The complexity of big global business means its easy to slip from hero to zero pretty quickly.
The bosses we can admire consistently tend to be those in smaller companies who stick around longer.
Alessandro Carlucci, CEO of Natura is one.
Jeff Swartz, Timberland boss is another.
There are other well-trodden and well-known examples.
The NGO movement too, has a patchy record on leadership that encourages business sustainability. There are some leading figures, but a recent dip in form by most big campaign groups means leadership lags there too.
Ray Anderson sat firmly at the top of the tree as a business leader we could all take inspiration from. I won’t go into the details of his achievements here. Others have done that.
His death on August 8th leaves a leadership gulf in the sustainable business world.
I only met him one, for about eight minutes, in an empty conference room in Toronto, back in 2008 for an interview. (I’ll post a link to the podcast when I can find it)
He struck me as a real gentleman, in the old school sense. More than that, he knew just how to capture the imagination and put his thoughts and ambitions into your memory better than just about anyone I have ever met.
His diction was slow, deliberate and rationed. Not a word wasted, and not an important phrase, based on evidence, left unsaid.
Given his length of service to his company, and unswerving humility, ambition and drive, he’s been an inspiration to us all on the environment for longer than I’ve been working in the field.
His counterpart on human rights, Sir Geoffrey Chandler, was for me his equivalent on the social side of business.
Ray Anderson will be sorely missed. Luckily for Interface, the current CEO, Dan Hendrix, will continue to inspire the company Ray created, of that I have no doubt.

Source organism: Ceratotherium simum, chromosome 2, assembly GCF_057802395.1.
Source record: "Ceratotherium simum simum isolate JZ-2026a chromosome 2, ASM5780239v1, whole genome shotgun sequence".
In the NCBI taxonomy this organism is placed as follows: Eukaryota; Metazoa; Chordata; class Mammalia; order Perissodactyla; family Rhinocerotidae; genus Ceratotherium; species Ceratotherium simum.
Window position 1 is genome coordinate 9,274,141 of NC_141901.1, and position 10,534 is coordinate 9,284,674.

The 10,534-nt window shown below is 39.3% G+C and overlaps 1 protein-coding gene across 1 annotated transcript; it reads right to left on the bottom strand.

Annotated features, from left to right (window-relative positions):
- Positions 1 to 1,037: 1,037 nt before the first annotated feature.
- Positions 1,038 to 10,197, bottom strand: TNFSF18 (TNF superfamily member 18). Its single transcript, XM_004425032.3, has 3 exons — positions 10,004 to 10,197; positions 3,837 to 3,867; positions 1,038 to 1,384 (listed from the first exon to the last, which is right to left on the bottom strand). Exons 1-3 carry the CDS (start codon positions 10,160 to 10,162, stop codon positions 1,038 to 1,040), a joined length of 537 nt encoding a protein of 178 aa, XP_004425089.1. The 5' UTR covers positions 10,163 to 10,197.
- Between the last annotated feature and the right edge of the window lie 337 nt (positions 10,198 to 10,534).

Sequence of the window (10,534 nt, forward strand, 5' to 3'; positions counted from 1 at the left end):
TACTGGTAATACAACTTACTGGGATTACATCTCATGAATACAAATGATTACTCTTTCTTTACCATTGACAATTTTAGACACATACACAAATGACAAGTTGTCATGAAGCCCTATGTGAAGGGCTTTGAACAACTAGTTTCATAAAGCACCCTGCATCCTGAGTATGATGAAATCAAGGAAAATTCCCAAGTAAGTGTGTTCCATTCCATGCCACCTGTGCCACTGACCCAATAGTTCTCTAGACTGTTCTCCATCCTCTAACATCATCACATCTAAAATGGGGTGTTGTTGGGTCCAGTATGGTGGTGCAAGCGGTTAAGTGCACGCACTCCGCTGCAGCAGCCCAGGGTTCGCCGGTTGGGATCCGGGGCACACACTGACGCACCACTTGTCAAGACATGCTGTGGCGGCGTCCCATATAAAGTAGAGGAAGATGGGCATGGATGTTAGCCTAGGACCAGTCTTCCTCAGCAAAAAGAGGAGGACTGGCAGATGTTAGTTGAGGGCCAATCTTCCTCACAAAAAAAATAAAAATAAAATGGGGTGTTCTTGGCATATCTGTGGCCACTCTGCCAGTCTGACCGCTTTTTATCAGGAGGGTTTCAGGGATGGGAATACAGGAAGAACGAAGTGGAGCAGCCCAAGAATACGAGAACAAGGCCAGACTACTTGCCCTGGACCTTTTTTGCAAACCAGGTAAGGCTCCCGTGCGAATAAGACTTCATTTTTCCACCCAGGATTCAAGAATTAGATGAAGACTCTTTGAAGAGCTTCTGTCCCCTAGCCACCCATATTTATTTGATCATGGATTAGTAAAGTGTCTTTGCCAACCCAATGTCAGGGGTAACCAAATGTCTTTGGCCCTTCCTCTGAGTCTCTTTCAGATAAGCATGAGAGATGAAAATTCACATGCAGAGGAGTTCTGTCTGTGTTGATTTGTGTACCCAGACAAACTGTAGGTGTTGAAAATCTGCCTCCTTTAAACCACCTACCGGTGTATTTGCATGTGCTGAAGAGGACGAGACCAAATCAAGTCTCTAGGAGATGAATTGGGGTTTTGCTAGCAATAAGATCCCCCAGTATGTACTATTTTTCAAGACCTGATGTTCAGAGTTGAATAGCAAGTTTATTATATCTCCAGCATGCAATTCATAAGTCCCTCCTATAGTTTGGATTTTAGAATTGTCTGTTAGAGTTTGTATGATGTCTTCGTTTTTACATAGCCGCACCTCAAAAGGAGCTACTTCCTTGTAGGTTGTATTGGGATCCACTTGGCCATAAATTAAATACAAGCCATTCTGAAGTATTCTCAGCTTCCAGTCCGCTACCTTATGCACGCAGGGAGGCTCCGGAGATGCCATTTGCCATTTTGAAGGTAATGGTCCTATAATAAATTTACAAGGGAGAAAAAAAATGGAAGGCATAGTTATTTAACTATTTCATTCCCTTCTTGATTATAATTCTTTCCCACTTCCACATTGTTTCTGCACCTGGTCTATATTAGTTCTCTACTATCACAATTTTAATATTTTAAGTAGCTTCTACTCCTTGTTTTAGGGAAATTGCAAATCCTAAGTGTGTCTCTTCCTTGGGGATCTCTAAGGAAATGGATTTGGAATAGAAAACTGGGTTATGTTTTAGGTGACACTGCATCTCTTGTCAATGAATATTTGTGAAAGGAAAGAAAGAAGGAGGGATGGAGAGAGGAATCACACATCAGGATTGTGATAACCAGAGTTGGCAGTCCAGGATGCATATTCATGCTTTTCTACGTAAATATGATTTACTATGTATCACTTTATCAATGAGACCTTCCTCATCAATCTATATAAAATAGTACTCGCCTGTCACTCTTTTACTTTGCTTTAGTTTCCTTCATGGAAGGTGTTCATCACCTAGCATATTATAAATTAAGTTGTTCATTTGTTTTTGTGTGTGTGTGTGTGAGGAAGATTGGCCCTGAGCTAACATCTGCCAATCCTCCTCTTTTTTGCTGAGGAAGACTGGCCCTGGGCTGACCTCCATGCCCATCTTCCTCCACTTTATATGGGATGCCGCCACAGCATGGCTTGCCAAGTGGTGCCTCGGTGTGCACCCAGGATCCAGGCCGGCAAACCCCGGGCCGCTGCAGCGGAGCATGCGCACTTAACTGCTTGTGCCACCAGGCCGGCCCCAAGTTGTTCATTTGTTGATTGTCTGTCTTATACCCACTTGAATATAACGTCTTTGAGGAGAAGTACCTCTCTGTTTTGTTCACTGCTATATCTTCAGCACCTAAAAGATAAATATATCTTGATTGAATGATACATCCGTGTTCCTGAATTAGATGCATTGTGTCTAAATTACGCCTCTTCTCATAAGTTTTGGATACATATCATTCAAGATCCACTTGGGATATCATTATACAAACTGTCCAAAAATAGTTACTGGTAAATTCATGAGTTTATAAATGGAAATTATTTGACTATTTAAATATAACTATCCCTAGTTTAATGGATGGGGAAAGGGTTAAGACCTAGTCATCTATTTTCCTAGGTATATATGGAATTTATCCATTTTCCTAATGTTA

Here’s a podcast I taped with Dan back in June this year. Listen and you’ll hear what I mean.
We published an essay taken from Ray Anderson’s last book recently. You can read it here.
In 2010 he was nominated by our annual awards judges as the man most deserving of our lifetime achievement award.
This week, Mallen Baker wrote an excellent blog post about Ray’s impact. That’s here.
John Elkington’s take on Ray and his impact can be found here.
Here’s a TED video where he talks about just what’s possible if a leader puts his/her mind to it.
Ray Anderson will be sorely missed. I am sure Inteface will honour his memory.
My hope is that we’ll find other, equally values-driven CEOs to take his place in the coming years.
The idea of sustainable business as a zero-sum game is changing slowly.
Finding and celebrating a few more high profile bosses who emulate Ray Anderson will help that accelerate, if they can last more than four years in large listed companies.
Until that happens, we’ll continue to put the smaller-firm CEOs we can find on the higher pedestal they deserve.